As described in this blog a few hours ago, storms developed S of Pecos due to ongoing diabatic heating in an environment modestly supportive for strong/isolated severe pulsating storms. Thunderstorms rapidly grouped in a loosley organized convective cluster, which gradually approached the NM boarder during the following hours. At 2300 Z, both IR showed the peak of activity/organization of that cluster with a constant weakening trend thereafter. However, the synthetic one caused a rapid decay of that cluster until 0100Z, whereas real time IR data still indicated a large cluster with cloud top temperatures of below -50 degree celsius at that time. Also, lightning activity was still present at 0100Z with that cluster although a rapid decline was also noticed until 0130 Z. So peak strength was captured well with a too fast decline of the cluster’s strength thereafter.
The synthetic IR did also an outstanding job in highlighting the area of initiation (both timing and the region…not shown).
The synthetic imagery did a nice job of placing convection southward along the cold front through the Ohio and Lower Mississippi Valleys. Here’s a screen capture from 2300UTC, with the actual IR on the upper left and the model forecast on the upper right. Visible imagery with lightning is shown in the lower left pane, with the theta-e Nearcast product on the lower right. All in all, the GOES products did well today depicting where convection would be in relation to the cold front. This would be an excellent application to the CWSU environment for air traffic planning purposes.
Severe thunderstorms kept the WFO ALY team busy today! With storms in our area diminishing (and moving out), I wanted to check out the CIRA/CIMSS Simulated Satellite Imagery from the NSSL-WRF to see how it compared to the last few hours. Overall, I’d say quite well, aside from some placement issues, and the extent of the coldest cloud tops (which was to be anticipated).
Despite strong indications from the NSSL-WRF SimuSat imagery, convection in the DVN CWA has stayed rather benign. The NSSL-WRF appears to have overestimated the low-level prefrontal moisture.
The GOES-R NearCast Theta-E Low vs. Mid-Level Theta-E image indicates very little destabilization ahead of the front (in fact, it actually indicates increased stability). This is consistent with surface dewpoints in the 30s and 40s reported ahead of the front.
There have been a few cloud-to-ground lightning strikes just to the northeast, and the 3DVAR and MRMS data have helped to monitor the convection across multiple CWAs and on the edges of multiple radars.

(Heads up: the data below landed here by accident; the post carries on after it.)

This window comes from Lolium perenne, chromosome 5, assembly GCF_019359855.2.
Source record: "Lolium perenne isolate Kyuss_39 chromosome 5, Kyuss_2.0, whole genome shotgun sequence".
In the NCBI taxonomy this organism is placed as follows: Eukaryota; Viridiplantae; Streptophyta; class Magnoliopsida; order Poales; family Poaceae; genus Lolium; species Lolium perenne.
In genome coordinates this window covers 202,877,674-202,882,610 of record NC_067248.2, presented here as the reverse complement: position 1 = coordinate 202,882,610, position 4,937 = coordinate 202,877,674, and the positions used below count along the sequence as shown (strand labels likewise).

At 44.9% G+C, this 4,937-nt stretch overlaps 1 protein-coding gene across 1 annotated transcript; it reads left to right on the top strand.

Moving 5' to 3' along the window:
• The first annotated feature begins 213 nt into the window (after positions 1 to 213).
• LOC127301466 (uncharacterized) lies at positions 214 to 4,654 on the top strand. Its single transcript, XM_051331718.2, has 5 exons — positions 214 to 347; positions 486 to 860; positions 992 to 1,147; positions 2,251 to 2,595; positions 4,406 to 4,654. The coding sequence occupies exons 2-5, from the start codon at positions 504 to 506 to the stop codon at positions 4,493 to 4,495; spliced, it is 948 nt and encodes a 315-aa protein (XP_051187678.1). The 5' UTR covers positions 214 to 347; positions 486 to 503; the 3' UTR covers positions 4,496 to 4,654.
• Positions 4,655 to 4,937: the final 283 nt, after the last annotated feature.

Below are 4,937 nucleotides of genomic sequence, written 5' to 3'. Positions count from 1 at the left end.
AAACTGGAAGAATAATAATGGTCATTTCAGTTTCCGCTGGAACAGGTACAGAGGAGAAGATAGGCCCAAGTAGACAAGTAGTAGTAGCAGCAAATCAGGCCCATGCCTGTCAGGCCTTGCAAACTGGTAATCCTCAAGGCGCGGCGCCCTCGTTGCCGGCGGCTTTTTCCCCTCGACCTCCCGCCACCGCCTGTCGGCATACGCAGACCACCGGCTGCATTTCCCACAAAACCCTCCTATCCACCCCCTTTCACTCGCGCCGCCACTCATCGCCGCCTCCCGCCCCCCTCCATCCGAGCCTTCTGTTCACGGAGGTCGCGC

Being LWX today for another rather quiet day. Nearcast products and simulated satellite (and HRRR and 3dVAR) both showed marginal instability and a few air mass sort of thunderstorms and that is what has been happening. It has let us see a few flashes on the pGLM products but not really enough to evaluate usefulness in warning situation. Image below shows nearcast theta e product in lower right (showing not much) and simulated IR in upper right showing spotty but unimpressive convection. Left two panels are real IR & Vis sat showing that the simulated stuff not bad. The CI products seem to be hitting areas that do end up as the small thunderstorms but not sure they are showing more than can be diagnosed by looking at the satellite imagery so not sure if I would warn on this product any more often than the satellite and radar alone but good quick check to make sure I am not missing anywhere I should be watching.
The simulated satellite imagery based off the NSSL WRF is handling a cold frontal passage in the Midwest quite well this afternoon. The 2000 UTC comparison between the WRF “SimuSat” and observed IR image:
The NSSL-WRF simulated satellite imagery suggests that storms will erupt over the next hour:
This model output, combined with hits from the UAH Convective Initiation product in the Cu field along the front, has prompted the RNK group to shift domains to DVN for the rest of the afternoon.
Currently watching the IR(actual) vs IR(synthetic). The synthetic image did a good job indicating where the convection would initiate, but the thunderstorm canopies are underdone.
The CI product indicated it well with a strong red signal. As of this frame, radar detected a 65dBZ core in this storm (not shown here). The theta-e diff product earlier indicated high potential for severe storms in this area.
The below image at 22Z depicts nearcast theta-e at 780 mb in the upper left pane, synthetic WRF IR in the upper right, nearcast theta-e at 500 mb in the lower left, and nearcast vertical theta-e difference low-mid in the bottom right.
Looking at the 780 mb theta-e, it shows areas in yellow of best moisture/instability predicted for this afternoon which matches up with storms predict in synthetic IR imagery. Because the 2 products derived off of different model projections are in decent agreement, this lends more confidence to this convective scenario for this afternoon.